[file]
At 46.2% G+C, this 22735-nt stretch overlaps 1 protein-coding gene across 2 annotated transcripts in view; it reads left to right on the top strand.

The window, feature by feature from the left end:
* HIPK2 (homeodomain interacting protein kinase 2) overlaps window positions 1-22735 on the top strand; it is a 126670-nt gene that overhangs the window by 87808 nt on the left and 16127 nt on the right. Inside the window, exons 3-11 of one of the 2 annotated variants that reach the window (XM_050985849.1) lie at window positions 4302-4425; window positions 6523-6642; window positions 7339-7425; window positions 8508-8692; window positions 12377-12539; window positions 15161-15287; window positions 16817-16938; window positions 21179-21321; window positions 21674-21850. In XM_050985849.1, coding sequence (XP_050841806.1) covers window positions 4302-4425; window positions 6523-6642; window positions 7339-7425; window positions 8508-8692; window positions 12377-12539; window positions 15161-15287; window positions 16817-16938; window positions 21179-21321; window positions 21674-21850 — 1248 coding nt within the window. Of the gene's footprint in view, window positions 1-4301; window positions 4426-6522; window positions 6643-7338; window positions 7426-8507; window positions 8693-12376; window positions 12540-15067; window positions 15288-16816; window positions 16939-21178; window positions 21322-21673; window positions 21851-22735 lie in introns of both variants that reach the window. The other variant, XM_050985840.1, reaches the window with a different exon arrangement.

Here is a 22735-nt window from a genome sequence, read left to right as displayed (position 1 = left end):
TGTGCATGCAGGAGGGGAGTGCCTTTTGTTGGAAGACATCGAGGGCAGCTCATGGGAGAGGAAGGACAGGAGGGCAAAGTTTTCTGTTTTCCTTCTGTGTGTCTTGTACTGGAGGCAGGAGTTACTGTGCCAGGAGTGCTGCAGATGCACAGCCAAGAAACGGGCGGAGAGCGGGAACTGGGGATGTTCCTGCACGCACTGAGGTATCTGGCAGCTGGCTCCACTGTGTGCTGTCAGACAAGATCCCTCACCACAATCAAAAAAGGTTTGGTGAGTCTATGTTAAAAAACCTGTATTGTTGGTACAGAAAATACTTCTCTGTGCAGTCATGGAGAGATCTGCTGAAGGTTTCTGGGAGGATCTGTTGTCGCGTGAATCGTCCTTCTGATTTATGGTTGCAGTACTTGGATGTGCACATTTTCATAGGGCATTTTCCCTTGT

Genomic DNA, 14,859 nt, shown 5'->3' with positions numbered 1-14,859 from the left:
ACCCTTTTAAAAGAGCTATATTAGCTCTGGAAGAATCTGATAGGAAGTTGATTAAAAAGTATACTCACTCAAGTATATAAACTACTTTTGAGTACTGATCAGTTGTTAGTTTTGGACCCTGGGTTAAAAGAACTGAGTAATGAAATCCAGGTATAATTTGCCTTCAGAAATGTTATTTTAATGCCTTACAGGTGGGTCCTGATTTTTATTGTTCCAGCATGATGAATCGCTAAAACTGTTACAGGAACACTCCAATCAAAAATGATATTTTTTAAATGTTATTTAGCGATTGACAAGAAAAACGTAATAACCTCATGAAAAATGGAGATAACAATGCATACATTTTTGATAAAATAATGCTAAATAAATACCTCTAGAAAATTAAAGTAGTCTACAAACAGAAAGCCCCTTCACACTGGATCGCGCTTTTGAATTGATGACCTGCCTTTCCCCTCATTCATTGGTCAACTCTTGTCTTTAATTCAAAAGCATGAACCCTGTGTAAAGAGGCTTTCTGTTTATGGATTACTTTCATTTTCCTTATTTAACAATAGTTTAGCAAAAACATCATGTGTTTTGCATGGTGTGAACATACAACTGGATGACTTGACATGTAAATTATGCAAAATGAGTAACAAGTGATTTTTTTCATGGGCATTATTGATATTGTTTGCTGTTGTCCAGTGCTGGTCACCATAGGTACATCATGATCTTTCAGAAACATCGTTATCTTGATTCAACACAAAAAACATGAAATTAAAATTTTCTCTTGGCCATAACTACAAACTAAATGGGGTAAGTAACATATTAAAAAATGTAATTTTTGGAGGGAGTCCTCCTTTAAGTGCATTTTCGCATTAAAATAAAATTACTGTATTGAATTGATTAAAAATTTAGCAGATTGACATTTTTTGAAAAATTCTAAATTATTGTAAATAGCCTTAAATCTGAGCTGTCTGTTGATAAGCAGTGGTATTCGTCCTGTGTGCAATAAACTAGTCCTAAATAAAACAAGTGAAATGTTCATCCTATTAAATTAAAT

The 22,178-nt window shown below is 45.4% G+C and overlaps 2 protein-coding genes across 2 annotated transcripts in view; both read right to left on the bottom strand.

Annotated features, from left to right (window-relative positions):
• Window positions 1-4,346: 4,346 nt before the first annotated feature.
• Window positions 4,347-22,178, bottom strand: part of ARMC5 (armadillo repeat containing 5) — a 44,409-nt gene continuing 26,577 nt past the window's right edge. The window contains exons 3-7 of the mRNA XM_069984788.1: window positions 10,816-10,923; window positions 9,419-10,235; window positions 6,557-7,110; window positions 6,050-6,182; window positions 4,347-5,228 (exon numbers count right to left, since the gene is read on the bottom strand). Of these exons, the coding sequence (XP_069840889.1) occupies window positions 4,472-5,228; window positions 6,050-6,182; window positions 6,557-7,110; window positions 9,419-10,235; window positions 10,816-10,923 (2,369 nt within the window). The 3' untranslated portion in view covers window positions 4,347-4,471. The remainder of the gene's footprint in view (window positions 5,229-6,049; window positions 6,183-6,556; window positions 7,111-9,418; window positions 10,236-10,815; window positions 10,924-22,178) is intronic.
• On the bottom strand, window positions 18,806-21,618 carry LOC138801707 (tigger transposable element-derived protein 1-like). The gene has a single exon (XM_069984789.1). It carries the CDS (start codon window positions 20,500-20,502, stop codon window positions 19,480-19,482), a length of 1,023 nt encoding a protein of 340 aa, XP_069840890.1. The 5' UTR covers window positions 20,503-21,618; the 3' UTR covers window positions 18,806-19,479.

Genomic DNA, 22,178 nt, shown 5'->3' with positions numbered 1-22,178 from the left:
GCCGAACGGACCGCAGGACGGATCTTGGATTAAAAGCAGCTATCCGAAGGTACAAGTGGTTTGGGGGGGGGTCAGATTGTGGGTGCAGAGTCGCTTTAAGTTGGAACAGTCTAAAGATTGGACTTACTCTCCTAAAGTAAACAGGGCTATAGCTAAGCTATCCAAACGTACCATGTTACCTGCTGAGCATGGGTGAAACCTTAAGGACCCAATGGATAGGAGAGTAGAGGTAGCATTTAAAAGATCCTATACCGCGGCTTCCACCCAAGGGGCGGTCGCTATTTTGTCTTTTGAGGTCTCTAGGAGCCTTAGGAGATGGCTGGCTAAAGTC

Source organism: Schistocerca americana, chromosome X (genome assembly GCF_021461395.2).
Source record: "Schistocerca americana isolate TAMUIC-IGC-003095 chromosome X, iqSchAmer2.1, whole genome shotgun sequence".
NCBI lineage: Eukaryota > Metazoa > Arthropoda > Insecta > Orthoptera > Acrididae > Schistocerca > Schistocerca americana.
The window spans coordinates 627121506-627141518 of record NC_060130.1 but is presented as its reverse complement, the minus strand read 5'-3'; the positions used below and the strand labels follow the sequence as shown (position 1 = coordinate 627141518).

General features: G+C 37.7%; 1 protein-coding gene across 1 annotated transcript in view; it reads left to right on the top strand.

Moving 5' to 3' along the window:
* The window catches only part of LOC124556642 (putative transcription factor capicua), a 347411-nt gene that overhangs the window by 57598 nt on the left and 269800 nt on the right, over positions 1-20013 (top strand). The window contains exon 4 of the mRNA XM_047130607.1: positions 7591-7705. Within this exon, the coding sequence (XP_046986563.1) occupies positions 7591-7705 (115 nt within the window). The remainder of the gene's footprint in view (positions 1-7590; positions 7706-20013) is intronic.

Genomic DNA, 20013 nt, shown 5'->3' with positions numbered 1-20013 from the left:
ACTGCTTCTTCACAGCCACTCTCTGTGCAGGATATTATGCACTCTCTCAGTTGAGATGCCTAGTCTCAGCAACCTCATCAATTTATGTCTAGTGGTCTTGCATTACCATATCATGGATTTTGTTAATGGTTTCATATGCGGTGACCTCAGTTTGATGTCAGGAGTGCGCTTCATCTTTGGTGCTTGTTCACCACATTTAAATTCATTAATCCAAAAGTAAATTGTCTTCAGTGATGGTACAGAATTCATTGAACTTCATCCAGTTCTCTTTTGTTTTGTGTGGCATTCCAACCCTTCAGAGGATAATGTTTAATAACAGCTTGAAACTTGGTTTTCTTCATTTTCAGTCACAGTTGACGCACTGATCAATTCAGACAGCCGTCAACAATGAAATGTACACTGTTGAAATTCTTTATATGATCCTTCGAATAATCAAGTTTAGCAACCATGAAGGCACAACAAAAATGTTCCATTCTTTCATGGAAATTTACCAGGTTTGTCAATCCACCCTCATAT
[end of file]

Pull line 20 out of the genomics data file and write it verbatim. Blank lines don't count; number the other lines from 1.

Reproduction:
Moving 5' to 3' along the window: